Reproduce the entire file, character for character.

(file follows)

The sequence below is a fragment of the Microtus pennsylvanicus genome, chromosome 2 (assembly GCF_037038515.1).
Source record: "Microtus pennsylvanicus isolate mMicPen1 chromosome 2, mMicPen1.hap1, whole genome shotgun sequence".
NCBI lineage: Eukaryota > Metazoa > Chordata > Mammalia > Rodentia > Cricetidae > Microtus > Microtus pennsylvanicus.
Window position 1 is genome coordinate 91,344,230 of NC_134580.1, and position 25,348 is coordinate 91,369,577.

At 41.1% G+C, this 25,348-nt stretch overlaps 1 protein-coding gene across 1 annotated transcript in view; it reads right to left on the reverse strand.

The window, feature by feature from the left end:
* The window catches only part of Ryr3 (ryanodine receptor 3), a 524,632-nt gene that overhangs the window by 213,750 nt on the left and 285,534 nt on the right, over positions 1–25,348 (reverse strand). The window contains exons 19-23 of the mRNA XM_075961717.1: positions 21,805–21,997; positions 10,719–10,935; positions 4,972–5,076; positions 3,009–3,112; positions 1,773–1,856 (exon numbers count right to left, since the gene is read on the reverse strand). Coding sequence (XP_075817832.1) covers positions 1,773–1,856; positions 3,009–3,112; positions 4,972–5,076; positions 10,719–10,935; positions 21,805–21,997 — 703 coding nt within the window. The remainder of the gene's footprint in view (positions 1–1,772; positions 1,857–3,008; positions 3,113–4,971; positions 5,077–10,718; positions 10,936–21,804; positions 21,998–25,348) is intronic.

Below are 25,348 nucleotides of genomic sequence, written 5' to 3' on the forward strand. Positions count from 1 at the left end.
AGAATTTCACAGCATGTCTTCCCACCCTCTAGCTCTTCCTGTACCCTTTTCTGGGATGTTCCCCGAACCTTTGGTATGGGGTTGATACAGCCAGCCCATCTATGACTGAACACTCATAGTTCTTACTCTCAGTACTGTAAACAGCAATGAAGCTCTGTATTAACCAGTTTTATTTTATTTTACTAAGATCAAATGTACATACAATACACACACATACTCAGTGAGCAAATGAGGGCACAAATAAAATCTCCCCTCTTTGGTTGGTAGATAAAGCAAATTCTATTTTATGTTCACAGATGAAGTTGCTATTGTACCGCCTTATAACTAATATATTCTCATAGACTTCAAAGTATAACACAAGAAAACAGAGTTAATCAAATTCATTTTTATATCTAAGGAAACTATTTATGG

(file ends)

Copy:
The sequence below is a fragment of the Microtus pennsylvanicus genome, chromosome 2 (assembly GCF_037038515.1).
Source record: "Microtus pennsylvanicus isolate mMicPen1 chromosome 2, mMicPen1.hap1, whole genome shotgun sequence".
NCBI lineage: Eukaryota > Metazoa > Chordata > Mammalia > Rodentia > Cricetidae > Microtus > Microtus pennsylvanicus.
Window position 1 is genome coordinate 91,344,230 of NC_134580.1, and position 25,348 is coordinate 91,369,577.

At 41.1% G+C, this 25,348-nt stretch overlaps 1 protein-coding gene across 1 annotated transcript in view; it reads right to left on the reverse strand.

The window, feature by feature from the left end:
* The window catches only part of Ryr3 (ryanodine receptor 3), a 524,632-nt gene that overhangs the window by 213,750 nt on the left and 285,534 nt on the right, over positions 1–25,348 (reverse strand). The window contains exons 19-23 of the mRNA XM_075961717.1: positions 21,805–21,997; positions 10,719–10,935; positions 4,972–5,076; positions 3,009–3,112; positions 1,773–1,856 (exon numbers count right to left, since the gene is read on the reverse strand). Coding sequence (XP_075817832.1) covers positions 1,773–1,856; positions 3,009–3,112; positions 4,972–5,076; positions 10,719–10,935; positions 21,805–21,997 — 703 coding nt within the window. The remainder of the gene's footprint in view (positions 1–1,772; positions 1,857–3,008; positions 3,113–4,971; positions 5,077–10,718; positions 10,936–21,804; positions 21,998–25,348) is intronic.

Below are 25,348 nucleotides of genomic sequence, written 5' to 3' on the forward strand. Positions count from 1 at the left end.
AGAATTTCACAGCATGTCTTCCCACCCTCTAGCTCTTCCTGTACCCTTTTCTGGGATGTTCCCCGAACCTTTGGTATGGGGTTGATACAGCCAGCCCATCTATGACTGAACACTCATAGTTCTTACTCTCAGTACTGTAAACAGCAATGAAGCTCTGTATTAACCAGTTTTATTTTATTTTACTAAGATCAAATGTACATACAATACACACACATACTCAGTGAGCAAATGAGGGCACAAATAAAATCTCCCCTCTTTGGTTGGTAGATAAAGCAAATTCTATTTTATGTTCACAGATGAAGTTGCTATTGTACCGCCTTATAACTAATATATTCTCATAGACTTCAAAGTATAACACAAGAAAACAGAGTTAATCAAATTCATTTTTATATCTAAGGAAACTATTTATGG